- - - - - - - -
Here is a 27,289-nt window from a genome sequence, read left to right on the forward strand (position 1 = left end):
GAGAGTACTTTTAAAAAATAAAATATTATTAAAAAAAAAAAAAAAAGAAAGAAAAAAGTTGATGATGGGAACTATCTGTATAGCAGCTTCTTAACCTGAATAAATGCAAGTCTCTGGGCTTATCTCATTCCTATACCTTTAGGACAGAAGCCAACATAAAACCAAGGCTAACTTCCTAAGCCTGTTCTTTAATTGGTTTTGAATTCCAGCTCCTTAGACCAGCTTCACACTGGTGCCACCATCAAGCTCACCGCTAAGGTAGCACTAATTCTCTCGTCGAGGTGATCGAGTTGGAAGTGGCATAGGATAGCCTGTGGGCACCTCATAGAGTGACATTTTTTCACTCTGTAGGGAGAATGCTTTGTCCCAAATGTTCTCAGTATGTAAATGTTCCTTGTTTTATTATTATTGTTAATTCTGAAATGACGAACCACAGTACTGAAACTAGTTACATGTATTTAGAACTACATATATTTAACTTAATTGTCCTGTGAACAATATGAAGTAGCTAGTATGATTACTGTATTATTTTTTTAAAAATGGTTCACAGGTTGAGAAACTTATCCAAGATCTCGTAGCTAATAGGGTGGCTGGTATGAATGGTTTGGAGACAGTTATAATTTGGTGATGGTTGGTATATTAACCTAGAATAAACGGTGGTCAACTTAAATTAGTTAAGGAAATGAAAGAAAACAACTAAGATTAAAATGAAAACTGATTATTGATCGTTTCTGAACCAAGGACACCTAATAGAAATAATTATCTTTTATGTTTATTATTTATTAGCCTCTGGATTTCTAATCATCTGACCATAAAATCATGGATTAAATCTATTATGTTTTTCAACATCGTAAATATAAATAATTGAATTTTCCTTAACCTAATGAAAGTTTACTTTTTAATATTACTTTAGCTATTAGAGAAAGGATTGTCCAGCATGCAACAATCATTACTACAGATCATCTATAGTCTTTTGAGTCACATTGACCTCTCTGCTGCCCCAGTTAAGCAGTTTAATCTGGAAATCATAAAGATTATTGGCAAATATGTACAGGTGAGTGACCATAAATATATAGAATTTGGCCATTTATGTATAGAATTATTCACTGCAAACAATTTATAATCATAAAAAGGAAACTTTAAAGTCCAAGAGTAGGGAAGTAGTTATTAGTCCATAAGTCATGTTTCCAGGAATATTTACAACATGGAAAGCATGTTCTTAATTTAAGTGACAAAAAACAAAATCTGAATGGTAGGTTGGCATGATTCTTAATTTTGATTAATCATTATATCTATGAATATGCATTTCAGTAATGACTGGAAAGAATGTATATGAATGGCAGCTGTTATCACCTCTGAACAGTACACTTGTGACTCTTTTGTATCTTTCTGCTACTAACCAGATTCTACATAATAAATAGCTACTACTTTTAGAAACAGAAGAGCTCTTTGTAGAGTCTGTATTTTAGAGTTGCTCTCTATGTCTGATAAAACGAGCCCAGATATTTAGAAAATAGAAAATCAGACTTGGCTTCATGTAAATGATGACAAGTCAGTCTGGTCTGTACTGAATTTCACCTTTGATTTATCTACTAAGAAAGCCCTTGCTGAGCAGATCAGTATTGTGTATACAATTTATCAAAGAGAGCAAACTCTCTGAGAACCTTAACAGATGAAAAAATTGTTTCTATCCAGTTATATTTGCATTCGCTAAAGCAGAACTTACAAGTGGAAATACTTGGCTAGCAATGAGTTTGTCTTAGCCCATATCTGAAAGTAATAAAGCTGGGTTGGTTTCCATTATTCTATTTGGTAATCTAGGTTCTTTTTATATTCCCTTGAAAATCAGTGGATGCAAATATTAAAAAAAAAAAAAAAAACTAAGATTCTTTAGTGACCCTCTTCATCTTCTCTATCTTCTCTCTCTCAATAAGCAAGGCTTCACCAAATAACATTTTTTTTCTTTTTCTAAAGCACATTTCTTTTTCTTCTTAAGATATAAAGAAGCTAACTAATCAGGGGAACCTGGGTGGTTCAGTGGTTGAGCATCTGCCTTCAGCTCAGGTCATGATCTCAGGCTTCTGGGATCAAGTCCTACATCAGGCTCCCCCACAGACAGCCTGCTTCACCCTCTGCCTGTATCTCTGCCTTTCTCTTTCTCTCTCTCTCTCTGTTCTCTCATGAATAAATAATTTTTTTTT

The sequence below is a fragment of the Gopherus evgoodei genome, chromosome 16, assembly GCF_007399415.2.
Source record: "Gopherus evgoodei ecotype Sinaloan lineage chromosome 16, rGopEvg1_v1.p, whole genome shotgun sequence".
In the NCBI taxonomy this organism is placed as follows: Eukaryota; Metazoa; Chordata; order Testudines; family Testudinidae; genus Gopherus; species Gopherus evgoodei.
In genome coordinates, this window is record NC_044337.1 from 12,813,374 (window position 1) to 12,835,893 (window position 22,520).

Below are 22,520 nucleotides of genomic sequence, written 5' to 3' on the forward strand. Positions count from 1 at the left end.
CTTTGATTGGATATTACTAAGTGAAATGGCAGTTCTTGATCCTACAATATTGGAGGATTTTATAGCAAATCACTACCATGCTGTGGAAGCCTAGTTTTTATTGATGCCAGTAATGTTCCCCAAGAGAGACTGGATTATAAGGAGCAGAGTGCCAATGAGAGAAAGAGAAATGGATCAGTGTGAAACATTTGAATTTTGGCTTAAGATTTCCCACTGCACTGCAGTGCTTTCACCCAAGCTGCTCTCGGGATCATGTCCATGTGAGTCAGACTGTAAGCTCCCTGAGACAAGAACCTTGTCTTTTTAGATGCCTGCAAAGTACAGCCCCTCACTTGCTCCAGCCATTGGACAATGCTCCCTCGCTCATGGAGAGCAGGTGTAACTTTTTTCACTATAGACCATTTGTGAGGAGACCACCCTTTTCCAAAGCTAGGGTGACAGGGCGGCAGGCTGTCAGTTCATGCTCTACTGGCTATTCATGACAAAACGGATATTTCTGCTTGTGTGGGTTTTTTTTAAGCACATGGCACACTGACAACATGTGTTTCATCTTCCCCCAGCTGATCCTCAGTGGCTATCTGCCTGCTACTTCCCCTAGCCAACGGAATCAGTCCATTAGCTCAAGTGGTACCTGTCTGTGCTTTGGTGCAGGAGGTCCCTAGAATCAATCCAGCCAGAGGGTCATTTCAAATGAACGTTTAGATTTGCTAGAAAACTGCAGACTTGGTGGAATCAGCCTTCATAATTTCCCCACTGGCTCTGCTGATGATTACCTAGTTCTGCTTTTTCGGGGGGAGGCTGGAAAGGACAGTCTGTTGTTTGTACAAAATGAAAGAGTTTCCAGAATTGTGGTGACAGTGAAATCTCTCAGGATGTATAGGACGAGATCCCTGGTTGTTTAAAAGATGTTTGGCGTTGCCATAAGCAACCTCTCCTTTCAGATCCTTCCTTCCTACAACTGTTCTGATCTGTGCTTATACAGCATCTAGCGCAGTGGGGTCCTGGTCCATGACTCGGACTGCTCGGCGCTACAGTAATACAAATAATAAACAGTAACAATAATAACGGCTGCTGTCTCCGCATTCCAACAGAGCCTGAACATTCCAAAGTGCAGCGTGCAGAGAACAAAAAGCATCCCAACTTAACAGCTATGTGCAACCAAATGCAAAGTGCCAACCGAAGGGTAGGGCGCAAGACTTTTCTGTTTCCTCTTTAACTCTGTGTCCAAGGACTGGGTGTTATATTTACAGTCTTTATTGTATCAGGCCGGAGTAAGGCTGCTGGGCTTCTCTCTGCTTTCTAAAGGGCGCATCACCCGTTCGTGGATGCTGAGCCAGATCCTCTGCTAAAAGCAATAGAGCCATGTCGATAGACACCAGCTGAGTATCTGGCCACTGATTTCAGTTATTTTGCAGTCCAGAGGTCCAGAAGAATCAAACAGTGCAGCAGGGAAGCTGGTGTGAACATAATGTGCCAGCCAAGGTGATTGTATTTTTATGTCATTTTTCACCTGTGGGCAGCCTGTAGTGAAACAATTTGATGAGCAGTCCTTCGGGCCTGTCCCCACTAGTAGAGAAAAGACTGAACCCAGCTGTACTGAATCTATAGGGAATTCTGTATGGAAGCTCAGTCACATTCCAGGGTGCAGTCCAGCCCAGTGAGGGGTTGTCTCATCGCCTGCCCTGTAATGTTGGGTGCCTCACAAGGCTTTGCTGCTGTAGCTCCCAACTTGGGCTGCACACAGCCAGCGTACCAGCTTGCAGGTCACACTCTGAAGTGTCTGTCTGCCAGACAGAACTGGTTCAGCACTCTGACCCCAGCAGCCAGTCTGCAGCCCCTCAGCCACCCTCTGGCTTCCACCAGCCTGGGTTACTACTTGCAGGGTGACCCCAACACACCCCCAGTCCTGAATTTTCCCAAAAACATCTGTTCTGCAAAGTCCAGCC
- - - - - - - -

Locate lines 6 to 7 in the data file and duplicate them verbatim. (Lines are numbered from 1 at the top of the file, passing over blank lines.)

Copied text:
In genome coordinates, this window is record NC_044337.1 from 12,813,374 (window position 1) to 12,835,893 (window position 22,520).

Below are 22,520 nucleotides of genomic sequence, written 5' to 3' on the forward strand. Positions count from 1 at the left end.